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A Crash Course On MLB Free Agency

We are in one of the most exciting periods of the year for baseball aficionados.  With the culmination of the World Series, free-agency is quickly approaching.  Use this guide so that you do not become confused with how all the events go down.  Free-agency’s implications go well beyond the signing of those who become eligible.

Article XX of the MLB Collective Bargaining Agreement deals with the Reserve System.  Paragraph B specifically highlights Free Agency.  Any player with six or more years of MLB service who is not under contract for the following season may become a free-agent.  There is a procedure that players and their agents must follow.  A Player eligible to become a free-agent may give notice of his election of free agency within the 15-day period beginning on October 15 (or the day following the last game of the World Series, whichever is later).

The former club of a free-agent may offer arbitration by December 1 as long as that player has not yet signed a contract.  Only if the former team offers arbitration and the free-agent rejects and signs with another club at any time or he flat out signs with another team by December 1 minus the arbitration offer, may that team be compensated if said player signs elsewhere.

The Elias Sports Bureau is the official stat tracker for Major League Baseball, among almost every other major professional American sport.  Every year, ESB ranks National and American League players and places them into three categories.  The top 20% are considered Type A players, next 20% are type B, and the remaining players are labeled Type C.  ESB does not compile these rankings just for fun.  The MLB uses the results to determine compensation picks based on free-agent movement.  In compensation cases:

  • Type A free-agent: Former team will be compensated with the signing team’s first round draft pick and a supplemental first-round pick in the following Amateur Draft.  If the signing team finished the previous season in the bottom half of the standings, it will keep its first round pick, but give up a second round pick instead.  The former team will still get a supplemental round pick either way.  Additionally, the signing team does not give up a pick awarded as compensation for failing to sign a player in the previous draft.
  • Type B free agent: Former team only receives a supplemental first-round pick.
  • No compensatory picks are granted to an organization for Type C free-agents who sign elsewhere.

Since the World Series ended after October 15th, that date will be used to determine the free-agency declaration window (it is November 14).  Eligible players have fifteen days from last Thursday to declare for free-agency.  At that point, we will know how many Type A and Type B players will be in the free-agent pool.  This information is important, because clubs are limited in the number of Type A and Type B players they can sign based on the number of those types of players who elect to enter free-agency.  From the Quota section of the Collective Bargaining Agreement:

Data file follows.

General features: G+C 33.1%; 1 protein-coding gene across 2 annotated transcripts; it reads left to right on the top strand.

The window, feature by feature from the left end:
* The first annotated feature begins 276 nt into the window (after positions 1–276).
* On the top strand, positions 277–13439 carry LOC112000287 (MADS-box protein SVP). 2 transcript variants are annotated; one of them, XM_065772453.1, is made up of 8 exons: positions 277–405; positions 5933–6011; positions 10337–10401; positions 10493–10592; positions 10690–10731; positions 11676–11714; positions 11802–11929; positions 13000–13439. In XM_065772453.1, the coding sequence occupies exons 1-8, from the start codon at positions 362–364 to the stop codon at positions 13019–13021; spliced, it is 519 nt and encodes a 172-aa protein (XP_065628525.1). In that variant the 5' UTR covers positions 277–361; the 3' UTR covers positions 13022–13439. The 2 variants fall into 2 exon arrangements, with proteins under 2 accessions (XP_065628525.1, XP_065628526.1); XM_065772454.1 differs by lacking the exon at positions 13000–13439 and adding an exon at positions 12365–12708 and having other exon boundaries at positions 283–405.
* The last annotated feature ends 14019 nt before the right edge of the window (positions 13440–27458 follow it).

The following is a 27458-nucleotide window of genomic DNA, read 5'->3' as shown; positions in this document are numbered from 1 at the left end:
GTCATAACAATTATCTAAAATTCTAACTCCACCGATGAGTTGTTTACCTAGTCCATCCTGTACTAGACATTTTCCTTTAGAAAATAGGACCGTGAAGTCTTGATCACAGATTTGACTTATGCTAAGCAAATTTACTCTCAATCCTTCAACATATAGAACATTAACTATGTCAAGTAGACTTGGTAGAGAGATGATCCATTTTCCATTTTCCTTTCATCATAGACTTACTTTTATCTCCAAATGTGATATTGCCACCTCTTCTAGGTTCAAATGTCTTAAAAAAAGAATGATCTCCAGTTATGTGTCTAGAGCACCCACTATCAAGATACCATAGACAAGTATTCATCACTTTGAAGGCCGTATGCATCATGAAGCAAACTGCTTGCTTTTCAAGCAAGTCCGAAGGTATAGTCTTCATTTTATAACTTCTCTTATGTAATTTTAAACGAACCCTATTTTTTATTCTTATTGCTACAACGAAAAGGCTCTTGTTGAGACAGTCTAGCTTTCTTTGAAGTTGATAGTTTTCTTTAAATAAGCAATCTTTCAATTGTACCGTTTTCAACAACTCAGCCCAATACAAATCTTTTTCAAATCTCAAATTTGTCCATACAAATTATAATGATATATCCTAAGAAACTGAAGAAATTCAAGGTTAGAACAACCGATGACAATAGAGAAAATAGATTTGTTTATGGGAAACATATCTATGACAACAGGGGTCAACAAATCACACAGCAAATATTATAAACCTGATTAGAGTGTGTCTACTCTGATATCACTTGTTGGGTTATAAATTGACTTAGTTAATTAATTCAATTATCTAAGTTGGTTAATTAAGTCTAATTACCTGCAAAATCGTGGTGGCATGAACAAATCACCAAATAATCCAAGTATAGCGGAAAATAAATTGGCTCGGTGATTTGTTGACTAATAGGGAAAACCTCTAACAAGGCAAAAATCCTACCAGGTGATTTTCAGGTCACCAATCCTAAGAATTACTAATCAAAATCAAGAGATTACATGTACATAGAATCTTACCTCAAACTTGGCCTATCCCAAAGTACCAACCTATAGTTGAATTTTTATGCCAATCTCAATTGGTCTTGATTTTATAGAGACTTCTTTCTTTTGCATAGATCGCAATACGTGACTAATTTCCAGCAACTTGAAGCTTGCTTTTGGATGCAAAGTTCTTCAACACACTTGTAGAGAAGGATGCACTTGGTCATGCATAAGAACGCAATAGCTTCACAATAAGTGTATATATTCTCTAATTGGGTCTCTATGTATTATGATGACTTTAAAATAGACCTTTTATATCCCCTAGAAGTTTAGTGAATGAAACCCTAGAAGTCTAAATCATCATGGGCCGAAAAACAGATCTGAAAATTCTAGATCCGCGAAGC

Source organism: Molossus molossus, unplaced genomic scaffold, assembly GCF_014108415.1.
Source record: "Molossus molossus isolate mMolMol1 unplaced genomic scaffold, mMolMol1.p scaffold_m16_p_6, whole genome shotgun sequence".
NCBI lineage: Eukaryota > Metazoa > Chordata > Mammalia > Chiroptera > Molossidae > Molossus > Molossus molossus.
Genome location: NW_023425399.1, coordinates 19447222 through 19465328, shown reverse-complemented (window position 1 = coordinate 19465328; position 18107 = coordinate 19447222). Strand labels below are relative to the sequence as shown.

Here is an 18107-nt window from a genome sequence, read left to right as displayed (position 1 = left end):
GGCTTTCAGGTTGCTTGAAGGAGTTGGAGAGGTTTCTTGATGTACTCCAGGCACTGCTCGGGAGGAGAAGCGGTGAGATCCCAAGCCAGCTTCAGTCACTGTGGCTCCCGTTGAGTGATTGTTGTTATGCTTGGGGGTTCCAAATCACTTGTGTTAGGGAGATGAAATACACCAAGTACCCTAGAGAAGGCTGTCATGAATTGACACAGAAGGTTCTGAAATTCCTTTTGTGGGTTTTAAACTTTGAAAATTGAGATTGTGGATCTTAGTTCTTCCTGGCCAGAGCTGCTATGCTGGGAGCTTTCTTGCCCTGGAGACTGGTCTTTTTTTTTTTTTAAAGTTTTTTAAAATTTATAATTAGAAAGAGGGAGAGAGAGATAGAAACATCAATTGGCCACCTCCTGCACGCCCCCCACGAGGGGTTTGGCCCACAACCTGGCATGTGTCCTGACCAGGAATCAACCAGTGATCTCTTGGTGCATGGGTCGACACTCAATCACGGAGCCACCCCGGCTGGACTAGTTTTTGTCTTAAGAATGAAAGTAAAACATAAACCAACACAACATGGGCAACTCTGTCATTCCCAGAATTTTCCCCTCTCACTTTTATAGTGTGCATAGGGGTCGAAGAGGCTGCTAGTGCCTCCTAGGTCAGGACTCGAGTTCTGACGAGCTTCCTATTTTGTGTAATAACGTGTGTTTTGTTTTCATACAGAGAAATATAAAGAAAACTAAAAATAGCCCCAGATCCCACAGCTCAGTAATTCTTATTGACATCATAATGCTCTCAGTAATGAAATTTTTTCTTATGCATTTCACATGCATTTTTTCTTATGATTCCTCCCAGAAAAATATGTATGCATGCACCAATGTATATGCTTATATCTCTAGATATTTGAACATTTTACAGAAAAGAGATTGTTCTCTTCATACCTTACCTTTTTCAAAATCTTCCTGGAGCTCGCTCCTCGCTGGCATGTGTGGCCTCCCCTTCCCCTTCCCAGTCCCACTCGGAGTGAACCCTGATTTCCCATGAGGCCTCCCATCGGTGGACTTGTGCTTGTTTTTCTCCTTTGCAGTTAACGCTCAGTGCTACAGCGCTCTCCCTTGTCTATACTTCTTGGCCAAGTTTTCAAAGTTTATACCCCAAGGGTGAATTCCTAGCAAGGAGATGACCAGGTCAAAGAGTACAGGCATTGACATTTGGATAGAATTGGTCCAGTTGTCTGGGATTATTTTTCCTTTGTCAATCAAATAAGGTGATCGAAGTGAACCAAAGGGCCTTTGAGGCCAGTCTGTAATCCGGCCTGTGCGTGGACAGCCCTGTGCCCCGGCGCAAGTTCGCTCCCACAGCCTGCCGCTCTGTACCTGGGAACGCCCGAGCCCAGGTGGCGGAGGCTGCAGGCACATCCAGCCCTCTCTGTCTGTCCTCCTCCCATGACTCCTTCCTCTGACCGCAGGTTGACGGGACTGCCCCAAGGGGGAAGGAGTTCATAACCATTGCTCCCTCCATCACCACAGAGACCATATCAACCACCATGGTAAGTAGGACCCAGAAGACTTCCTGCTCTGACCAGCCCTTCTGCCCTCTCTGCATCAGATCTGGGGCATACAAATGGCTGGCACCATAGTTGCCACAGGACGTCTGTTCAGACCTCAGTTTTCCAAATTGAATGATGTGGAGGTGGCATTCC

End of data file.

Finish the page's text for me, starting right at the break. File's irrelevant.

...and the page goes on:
If there are 14 or less such Players, no Club may sign more than one Type A or B Player. If there are from 15 to 38 such Players, no Club may sign more than two Type A or B Players. If there are from 39 to 62 such Players, no Club may sign more than three Type A or B Players. If there are more than 62 such Players, the Club quotas shall be increased accordingly. There shall be no restrictions on the number of unranked Players that a Club may sign to contracts.

The caveat:

A Club shall be eligible to sign at least as many Type A and B Players as it may have lost through Players having become free agents under this Section at the close of the season just concluded.

One thing is certain: #1 on the ESB rankings, Mark Teixeira, has declared for free-agent status.  That is one Type A player to add to the total.  Here are the leaders by position and league:

American League
• First base: Mark Texeira, Angels (98.889)
• Outfield: Magglio Ordonez, Tigers (96.316)
• Designated hitter: David Ortiz, Red Sox (94.545)
• Catcher: Joe Mauer, Twins (89.401)
• Second base: Dustin Pedroia, Red Sox (85.714)
• Shortstop: Michael Young, Rangers (88.0)
• Third base: Alex Rodriguez, Yankees (95.031)
• Starting pitcher: Roy Halladay, Blue Jays (95.058)

National League
• First base: Albert Pujols, Cardinals (95.385)
• Outfield: Matt Holliday, Rockies (98.125)
• Catcher: Russell Martin, Dodgers (85.328)
• Second base: Chase Utley, Phillies (92.411)
• Shortstop: Jimmy Rollins, Phillies (85.714)
• Third base: David Wright, Mets (89.560)
• Reliever: Takashi Saito, Dodgers (88.678)
• Starting pitcher: C.C. Sabathia, Brewers (98.110)

Now let the games begin.

By Darren Heitner

Darren Heitner created Sports Agent Blog as a New Year's Resolution on December 31, 2005. Originally titled, "I Want To Be A Sports Agent," the website was founded with the intention of causing Heitner to learn more about the profession that he wanted to join, meet reputable individuals in the space and force himself to stay on top of the latest news and trends.

Heitner now runs Heitner Legal, P.L.L.C., which is a law firm with many practice areas, including sports law and contract law. Heitner has represented numerous athletes and sports agents as legal counsel. He has also served as an Adjunct Professor at Indiana University Bloomington from 2011-2014, where he created and taught a course titled, Sport Agency Management, which included subjects ranging from NCAA regulations to athlete agent certification and the rules governing the profession. Heitner serves as an Adjunct Professor at the University of Florida Levin College of Law, where he teaches a Sports Law class that includes case law surrounding athlete agents and the NCAA rules.

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